Republicans also have a conservative member on Austin’s City Council for the first time in years, in Mackenzie Kelly. More importantly, they’ve gained a foothold with some traditionally liberal voters, too. According to early reports, more than 55 percent of people who turned out at the polls in the May 1 election were registered Democrats. That means that a sizable number of blue voters sided with Save Austin Now on Prop B, a phenomenon that the PAC is well aware of. In recent weeks, the coalition began sending out surveys to Austinites to gauge their opinion of Mackowiak and their overall comfort level with a potential rise in Republican leadership in the city, among other things. This move makes it painstakingly clear that homelessness wasn’t just a wedge issue that conservatives feel no desire to address through substantive policy. It’s their trojan horse for regaining relevance in Austin for the first time in years. 

In that vein, Save Austin Now — alongside the aforementioned Kelly and Rep. Chip Roy — just debuted their latest fear-mongering ballot proposal, which will center around policing and public safety. Made in response to the city’s reallocation of more than $100 million in its law enforcement budget last August, the proposition could be considered as early as this November. More likely than not, their playbook will be the same as it was with homelessness: Scare people, muddy the waters with misleading information, and above all, avoid providing any sort of legitimate ideas or long-term solutions.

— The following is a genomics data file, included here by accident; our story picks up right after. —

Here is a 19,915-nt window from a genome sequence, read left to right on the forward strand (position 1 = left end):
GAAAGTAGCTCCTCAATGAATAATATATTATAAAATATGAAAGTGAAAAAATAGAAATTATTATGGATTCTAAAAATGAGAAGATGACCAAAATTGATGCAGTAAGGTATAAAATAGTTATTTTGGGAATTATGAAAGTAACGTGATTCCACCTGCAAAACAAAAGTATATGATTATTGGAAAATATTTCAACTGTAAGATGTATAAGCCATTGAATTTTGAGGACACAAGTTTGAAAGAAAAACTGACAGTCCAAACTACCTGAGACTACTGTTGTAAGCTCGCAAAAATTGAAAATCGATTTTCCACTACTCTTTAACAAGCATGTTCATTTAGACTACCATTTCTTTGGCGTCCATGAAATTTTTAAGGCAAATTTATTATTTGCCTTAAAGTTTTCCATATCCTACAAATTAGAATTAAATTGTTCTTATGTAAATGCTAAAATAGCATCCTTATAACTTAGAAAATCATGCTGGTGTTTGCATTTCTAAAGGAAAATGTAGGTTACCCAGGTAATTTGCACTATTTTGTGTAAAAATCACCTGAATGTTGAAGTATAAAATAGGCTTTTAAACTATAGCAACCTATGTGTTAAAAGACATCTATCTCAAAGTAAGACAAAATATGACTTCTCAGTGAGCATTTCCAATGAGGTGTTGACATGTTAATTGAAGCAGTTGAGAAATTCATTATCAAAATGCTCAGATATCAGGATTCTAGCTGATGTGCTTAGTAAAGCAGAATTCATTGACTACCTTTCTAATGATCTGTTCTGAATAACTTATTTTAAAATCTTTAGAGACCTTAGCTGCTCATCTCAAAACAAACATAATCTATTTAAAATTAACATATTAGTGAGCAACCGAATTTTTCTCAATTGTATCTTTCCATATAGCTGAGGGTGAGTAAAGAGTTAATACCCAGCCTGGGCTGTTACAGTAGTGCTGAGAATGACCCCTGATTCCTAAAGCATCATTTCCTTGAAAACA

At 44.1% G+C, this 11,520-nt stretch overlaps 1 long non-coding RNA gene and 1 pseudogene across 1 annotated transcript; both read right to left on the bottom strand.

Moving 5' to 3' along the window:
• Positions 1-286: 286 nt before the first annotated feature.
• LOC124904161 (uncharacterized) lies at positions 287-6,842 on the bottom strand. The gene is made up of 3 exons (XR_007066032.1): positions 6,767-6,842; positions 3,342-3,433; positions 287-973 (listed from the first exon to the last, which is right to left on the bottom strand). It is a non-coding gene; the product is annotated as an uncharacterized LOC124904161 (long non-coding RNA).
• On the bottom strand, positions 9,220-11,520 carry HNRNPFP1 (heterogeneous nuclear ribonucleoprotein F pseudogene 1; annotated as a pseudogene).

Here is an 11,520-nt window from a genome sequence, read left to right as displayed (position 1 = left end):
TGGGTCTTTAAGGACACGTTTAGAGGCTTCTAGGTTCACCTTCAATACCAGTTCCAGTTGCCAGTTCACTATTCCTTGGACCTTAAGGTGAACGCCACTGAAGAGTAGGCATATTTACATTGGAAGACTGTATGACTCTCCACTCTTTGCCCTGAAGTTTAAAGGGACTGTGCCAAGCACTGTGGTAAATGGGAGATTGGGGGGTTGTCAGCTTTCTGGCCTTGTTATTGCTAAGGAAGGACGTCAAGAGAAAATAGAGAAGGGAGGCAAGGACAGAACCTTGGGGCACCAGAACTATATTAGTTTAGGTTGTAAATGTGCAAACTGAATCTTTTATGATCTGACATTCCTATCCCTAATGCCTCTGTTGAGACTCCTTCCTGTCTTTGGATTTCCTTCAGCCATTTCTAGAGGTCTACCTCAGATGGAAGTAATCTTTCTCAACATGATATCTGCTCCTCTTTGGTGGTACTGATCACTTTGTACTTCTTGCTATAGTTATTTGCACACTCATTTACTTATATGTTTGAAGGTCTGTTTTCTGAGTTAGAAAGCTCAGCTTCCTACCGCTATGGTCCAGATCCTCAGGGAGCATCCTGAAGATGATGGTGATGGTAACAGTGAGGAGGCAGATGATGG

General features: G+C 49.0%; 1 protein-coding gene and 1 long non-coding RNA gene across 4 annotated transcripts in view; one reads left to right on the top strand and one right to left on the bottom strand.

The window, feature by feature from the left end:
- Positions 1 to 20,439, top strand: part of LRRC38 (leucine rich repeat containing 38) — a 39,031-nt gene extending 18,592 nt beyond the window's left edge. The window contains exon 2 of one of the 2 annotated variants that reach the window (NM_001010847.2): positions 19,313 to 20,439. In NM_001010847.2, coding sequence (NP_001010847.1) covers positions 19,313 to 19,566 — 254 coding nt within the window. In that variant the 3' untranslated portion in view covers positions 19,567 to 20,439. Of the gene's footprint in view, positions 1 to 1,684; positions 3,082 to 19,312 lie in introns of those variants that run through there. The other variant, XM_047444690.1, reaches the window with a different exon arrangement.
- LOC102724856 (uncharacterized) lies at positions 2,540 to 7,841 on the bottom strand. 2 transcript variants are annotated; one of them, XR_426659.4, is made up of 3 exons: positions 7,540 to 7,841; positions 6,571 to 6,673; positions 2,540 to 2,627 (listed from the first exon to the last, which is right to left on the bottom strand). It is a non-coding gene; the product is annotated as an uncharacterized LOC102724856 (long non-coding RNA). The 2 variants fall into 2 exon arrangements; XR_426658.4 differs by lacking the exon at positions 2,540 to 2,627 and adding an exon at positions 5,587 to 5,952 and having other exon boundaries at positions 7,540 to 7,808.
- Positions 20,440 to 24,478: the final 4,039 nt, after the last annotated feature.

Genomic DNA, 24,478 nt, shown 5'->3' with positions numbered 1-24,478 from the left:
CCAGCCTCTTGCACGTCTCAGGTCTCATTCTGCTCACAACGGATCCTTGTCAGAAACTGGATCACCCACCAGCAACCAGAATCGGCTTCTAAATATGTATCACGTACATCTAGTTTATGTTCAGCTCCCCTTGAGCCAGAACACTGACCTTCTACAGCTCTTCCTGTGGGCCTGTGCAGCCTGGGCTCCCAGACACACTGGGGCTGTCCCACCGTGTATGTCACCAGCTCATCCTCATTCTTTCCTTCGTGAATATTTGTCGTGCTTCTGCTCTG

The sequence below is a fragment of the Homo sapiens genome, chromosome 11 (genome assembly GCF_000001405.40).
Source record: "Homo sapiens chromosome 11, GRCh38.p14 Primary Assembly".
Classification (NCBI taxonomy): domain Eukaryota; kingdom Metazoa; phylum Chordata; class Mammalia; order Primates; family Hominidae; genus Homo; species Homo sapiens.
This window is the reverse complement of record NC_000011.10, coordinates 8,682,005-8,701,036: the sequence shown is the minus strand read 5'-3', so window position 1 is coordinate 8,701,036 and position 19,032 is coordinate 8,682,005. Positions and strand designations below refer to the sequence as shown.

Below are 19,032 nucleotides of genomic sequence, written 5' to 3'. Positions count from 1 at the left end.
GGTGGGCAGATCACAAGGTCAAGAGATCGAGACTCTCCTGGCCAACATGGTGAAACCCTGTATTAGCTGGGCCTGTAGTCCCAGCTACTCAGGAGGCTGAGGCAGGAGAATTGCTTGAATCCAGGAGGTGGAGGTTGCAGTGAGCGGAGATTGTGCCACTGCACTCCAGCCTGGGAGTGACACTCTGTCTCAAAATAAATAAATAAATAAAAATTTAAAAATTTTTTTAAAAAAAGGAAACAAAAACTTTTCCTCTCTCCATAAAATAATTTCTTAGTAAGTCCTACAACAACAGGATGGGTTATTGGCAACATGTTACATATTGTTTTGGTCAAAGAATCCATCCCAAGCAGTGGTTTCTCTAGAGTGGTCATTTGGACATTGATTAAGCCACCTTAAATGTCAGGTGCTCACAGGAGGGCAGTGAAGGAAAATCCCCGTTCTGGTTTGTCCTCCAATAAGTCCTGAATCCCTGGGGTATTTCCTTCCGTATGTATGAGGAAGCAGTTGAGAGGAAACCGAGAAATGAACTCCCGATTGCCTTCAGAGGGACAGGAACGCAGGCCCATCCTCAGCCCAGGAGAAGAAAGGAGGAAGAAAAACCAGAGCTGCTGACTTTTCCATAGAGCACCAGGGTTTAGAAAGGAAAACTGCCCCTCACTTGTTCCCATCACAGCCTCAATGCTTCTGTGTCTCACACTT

All of this comes at a time when Republican narratives claiming Austin is defunding the police (it’s not) and that local crime is skyrocketing (again, it’s not) are proving particularly troublesome. With that in mind, Democrats must learn from their failures to clearly explain and carry out their long-term strategy on homelessness. Furthermore, they need to take this as a wake-up call that, led by the likes of Joe Rogan and Elon Musk, there’s a new wave of business-first libertarianism bubbling up here. If left unaddressed, these factors could leave the city in an even more dire place, especially if Save Austin Now capitalizes on its growing momentum. 

Photo: Tamir Kalifa for The Washington Post via Getty Image

Contributing Writer/Podcaster | + posts
Based in his hometown of Austin, David is a political reporter and feature writer whose work has appeared in the likes of The Washington Post, the Texas Observer, and Public Health Watch. He’s also a graduate of the University of Texas, where he studied government and wrote for the school’s newspaper, The Daily Texan. In addition to providing a blend of reported pieces and opinion columns for the Texas Signal, David is a frequent guest on the outlet’s signature podcasts. You can find him playing basketball or hanging out poolside in his free time.